Since when does Xi Jinping’s media outlets live-blog his calls with world leaders? Washington Post reporter Olivier Knox remarked, “I’m not sure I’ve seen [it] before,” and it seems almost singular globally. Normally, leaders wait until the end of the call and issue carefully crafted read-outs to shape the conversation.
Unless, perhaps, they’re extremely anxious to get a message out quickly … in which case Vladimir Putin might want to rethink some of his life choices:
Xi says tells Biden that China, U.S. must guide bilateral relations along right track – Chinese state media.
— Idrees Ali (@idreesali114) March 18, 2022
Shortly afterward, AFP followed up with its own reporting from China’s media. While it’s unclear that Xi explicitly called out Putin, it’s completely clear what this means:
Chinese leader Xi Jinping said war is “in no one’s interest” during a phone call Friday with Joe Biden in which the US president aimed to pressure Beijing into joining Western condemnation of Russia’s invasion of Ukraine. …
State broadcaster CCTV reported Xi saying during the call that “state-to-state relations cannot go to the stage of military hostilities.”
China and the United States should “shoulder international responsibilities,” Xi was quoted as saying, as well as declaring that “peace and security are the most valued treasures of the international community.”
It was not immediately clear if Xi made any direct criticism of Russian President Vladimir Putin’s onslaught against Ukraine or expressed willingness to assist the US-led pressure campaign on the Kremlin.
That might not be news if it appeared in a White House readout, which as of the moment has not yet been published. The fact that the Xi regime has pushed that statement out through state media, as Reuters reporter Idrees Ali reports, while the call is in progress seems particularly noteworthy. Xi uses his state media the same as any dictator does — to prepare his subjects for whatever party line will be forthcoming, and for whatever “reality” they are supposed to embrace. And needless to say, this reality is light years away from Xi’s embrace of Putin at the Olympics.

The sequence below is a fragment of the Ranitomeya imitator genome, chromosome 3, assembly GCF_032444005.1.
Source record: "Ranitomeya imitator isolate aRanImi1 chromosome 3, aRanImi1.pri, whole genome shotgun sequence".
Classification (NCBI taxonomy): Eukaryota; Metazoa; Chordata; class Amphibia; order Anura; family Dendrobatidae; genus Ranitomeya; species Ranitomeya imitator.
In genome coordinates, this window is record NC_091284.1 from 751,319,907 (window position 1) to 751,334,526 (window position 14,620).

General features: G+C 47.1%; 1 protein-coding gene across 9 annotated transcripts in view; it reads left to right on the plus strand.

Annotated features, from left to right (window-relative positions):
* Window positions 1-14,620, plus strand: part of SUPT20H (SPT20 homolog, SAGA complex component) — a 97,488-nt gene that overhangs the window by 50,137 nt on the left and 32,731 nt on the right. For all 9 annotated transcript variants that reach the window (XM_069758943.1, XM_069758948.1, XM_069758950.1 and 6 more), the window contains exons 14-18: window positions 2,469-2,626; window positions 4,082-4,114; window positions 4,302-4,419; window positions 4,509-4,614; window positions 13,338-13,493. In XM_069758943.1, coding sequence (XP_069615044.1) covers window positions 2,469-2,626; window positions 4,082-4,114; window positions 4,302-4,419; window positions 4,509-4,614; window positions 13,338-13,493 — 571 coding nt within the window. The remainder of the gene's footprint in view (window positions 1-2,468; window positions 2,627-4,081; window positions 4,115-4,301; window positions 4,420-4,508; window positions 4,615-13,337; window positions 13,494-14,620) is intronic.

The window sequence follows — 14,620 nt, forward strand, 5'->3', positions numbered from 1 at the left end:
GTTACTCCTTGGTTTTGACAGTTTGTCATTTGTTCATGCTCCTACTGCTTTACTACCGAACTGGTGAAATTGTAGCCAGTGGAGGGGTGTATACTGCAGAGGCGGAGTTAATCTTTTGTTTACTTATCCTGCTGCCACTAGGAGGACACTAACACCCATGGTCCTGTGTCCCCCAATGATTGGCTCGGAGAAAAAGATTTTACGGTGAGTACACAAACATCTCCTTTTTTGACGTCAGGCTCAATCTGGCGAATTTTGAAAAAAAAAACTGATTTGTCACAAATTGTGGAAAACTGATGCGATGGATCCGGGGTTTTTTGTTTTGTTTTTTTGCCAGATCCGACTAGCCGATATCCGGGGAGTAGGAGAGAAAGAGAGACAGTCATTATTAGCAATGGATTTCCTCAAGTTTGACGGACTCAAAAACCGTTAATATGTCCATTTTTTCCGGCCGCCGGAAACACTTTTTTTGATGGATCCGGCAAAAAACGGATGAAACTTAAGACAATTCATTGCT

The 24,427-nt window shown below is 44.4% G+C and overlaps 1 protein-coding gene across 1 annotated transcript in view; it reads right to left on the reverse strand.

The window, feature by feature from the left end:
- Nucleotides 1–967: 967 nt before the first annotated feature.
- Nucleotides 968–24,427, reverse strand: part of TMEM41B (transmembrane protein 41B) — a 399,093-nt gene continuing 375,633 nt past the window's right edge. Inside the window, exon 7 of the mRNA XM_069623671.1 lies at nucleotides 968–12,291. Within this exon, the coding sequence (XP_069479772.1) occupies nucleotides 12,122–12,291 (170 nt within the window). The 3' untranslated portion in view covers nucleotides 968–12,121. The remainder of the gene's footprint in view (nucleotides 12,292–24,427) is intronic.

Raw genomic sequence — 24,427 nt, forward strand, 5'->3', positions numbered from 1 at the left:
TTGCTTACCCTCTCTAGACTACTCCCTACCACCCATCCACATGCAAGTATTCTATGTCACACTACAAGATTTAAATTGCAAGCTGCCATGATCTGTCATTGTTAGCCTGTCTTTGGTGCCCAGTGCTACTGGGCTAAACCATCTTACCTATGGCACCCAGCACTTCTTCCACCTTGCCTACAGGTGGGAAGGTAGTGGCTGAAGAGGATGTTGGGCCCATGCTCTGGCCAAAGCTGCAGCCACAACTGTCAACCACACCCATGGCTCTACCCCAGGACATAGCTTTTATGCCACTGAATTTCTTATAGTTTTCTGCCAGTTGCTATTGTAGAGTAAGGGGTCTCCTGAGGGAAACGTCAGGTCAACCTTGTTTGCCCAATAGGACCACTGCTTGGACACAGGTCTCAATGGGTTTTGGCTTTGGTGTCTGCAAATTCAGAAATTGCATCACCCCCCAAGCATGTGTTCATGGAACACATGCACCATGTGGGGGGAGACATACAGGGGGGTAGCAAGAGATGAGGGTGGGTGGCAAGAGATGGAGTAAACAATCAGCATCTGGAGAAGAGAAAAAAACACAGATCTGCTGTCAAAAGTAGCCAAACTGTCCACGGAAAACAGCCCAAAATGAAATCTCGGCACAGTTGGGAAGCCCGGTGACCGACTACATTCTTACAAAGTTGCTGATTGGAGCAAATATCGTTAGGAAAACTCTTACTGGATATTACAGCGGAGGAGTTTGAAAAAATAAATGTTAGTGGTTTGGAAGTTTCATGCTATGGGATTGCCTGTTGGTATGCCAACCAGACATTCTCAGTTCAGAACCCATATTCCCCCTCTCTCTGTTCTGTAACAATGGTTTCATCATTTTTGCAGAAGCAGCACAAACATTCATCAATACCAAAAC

Nor is it the first such message that Xi and his censors have put out over state media. Yesterday, Allahpundit rounded up some of the surprising coverage that China’s television news gave to Russian atrocities in Ukraine. It certainly looks like Beijing wants to groom its captive audience for a particular direction in foreign policy, and it’s not in Putin’s favor.
Why would Xi send those signals otherwise? He doesn’t have to worry about popular sentiment or accountability in his system. If he wanted to glad-hand Biden and the West on Putin while keeping calm and carrying on otherwise domestically, Xi has all the room in the world to do so. Especially coming so soon after Xi’s signals of closeness to Putin, this sudden critical look at Russia and its Ukraine atrocities runs significant risks of mass cognitive dissonance among Xi’s subjects that could undermine confidence in his leadership. That’s already coming under scrutiny among other stakeholders in Beijing, reportedly.
So, the conclusion has to be that the new messaging has some value to Xi that exceeds its risks. It looks like the end of the Xi-Putin “no limits” partnership, and perhaps a renewed sense that Xi has bigger risks in angering a suddenly united West. He’ll still try to play both sides to the extent that he can, and likely won’t enthusiastically adopt sanctions against Russia. However, Xi probably won’t go out of his way to help Putin avoid them now either. The message from China’s state media to Putin looks something like this: son, you’re on your own.